Spencer, I have a sneaking suspicion that you liked this book more than me, so sell me on it would ya? What parts did you enjoy? Anything in particular that you didn’t? Gimme some counterarguments because I’m dying over here!
Spencer: Michael, I did very much enjoy this issue — and I’m curious as to whether you’ve just figured out my taste in comics that well, or if you saw me geeking out over the Deadpool vs. Old Man Logan preview on Twitter — so let’s dive right into those counterarguments.
First of all, Old Man Logan didn’t take Wade’s $25 reward.
The old lady hadn’t actually paid Wade yet (and I love how gung-ho she is about his violent beat-down of the criminals). Logan bumps into Wade as he rushes past him, causing Wade to step out of the train right before the door locks behind him, separating him from his $25 (thus, while Wade blames Logan, his loss is partially his own fault as well).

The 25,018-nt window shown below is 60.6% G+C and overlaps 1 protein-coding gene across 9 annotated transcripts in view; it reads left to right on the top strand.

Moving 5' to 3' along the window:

Logan, meanwhile, wasn’t purposely trying to antagonize Wade or lead him anywhere. He’s clearly on a mission, and while Logan doesn’t realize that the task force attacking them later in the issue is after the girl (Maddie), not him, he does recognize Maddie when they cross paths. Refer to the first image Michael posted — while Deadpool is confused by her arrival (“Who’s the dork?”), Logan is calm and completely unsurprised, as if he knows her, or he was expecting her (“None of yer business” — he knows who she is, he’s just not sharing).